ROTTERDAM — With nearly a dozen committee positions opening up next year, lawmakers are encouraging residents to become active in town government by volunteering.
A total of 11 positions across five town committees will be opening come the new year, including four openings on the Parks and Recreation Advisory Committee, and one and two positions on the Planning Commission and Zoning Board of Appeals, respectively.
Supervisor Mollie Collins, who is encouraging all those interested to apply, said the Town Board has taken steps to raise awareness about the positions, including posting a message to the town’s website advertising the vacancies. The goal, she said, is to be as transparent as possible.
“In trying to be transparent, rather than knowing someone who is on the Town Board and talking to them, we wanted it out in the public so more people would apply,” she said in an interview last week.
Collins, who has repeatedly said she wants residents to become more involved in town government since being seated in January, said that five people have asked to be reappointed and that around eight others have requested to be seated.
The Town Board, which has final say in who will be seated, is expected to fill the vacancies, which open on Jan. 1, next month. Unfilled positions will remain vacant until they can be filled, Collins said.
All positions are volunteer. Among those opening include:
- Planning Commission: one seven-year term.
- Zoning Board of Appeals: two five-year terms.
- Conservation Advisory Council: two two-year terms.
- Parks and Recreation Advisory Committee: four two-year terms.
- Emergency Medical Board: two one-year term.
In recent months, Town Board meetings have become a hive of activity, with at least a dozen or so residents sitting in to observe happenings and press lawmakers on issues during public comment periods. At times, the meetings have been contentious, eliciting cheers and jeers from the audience, but no one has been escorted out.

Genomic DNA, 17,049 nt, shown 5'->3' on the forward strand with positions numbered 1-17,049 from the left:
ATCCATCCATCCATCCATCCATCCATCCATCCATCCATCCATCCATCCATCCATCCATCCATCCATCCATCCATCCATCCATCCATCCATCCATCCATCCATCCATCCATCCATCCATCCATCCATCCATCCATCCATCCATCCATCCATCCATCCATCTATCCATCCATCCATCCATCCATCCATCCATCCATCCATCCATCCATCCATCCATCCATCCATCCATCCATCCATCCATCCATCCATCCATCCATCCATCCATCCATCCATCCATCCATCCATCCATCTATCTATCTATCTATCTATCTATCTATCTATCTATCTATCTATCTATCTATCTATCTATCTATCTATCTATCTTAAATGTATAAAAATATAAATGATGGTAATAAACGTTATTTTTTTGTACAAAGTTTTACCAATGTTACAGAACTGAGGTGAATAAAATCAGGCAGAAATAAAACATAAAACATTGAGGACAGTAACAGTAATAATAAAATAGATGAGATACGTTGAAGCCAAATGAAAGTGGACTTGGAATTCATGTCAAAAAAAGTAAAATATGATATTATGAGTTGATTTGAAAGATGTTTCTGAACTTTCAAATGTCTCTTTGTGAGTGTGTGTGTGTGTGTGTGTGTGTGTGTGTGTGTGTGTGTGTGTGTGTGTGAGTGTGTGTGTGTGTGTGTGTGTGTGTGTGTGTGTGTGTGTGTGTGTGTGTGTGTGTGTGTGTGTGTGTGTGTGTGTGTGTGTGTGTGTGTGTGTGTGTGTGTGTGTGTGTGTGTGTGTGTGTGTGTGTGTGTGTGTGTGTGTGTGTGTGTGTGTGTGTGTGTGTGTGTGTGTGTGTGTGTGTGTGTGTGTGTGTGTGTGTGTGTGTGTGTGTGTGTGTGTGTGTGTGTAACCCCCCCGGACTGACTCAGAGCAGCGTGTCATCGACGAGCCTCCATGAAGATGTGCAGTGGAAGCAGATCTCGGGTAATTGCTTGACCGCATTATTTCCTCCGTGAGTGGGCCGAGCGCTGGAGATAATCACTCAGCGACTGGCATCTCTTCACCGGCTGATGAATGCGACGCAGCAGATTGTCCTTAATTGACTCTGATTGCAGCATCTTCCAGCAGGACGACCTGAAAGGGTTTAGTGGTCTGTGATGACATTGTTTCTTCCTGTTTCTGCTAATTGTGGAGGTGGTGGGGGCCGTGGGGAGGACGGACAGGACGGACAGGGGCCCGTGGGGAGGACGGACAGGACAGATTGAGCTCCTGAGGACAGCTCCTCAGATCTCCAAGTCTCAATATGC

Many have remained silent, but others have clashed with lawmakers, particularly on issues pertaining to the now-nullified deal to move town office to ViaPort and plans to borrow $30 million to address long-standing water infrastructure issues over concerns about increased taxes.
More recently, residents flocked to the Town Board to voice support and concerns about an ordinance allowing residents to keep chickens, which was ultimately approved last month.
Concerned citizens have also expressed concerns about a proposed 20-megawatt solar farm along Sandborn Road, and requested lawmakers to adopt a moratorium on solar arrays in order to update existing town law in light of a proposed comprehensive plan that calls for preserving forested land.
Both the moratorium and comprehensive plan are expected to be adopted by lawmakers during Wednesday’s Town Board meeting.
Collins said she’s happy to see residents expressing their concerns, which she said is pivotal in the Town Board doing its job, and hopes people continue to make their voices heard by volunteering for one of the vacancies.
“Sometimes people think there’s nothing they can do about government. You know that old saying that you can’t fight city hall?” Collins said. “But you can, and that’s been one of our messages that we want to get to the people.”
Rotterdam residents interested in being appointed to one of the vacant committee positions should submit a letter of interest by emailing: [email protected]. Letters can be dropped off at the supervisor’s office from 8:30 a.m. to 4:30 p.m. Monday through Friday at Town Hall, 1100 Sunrise Blvd.
Contact reporter Chad Arnold at: [email protected] or by calling 518-395-3120.
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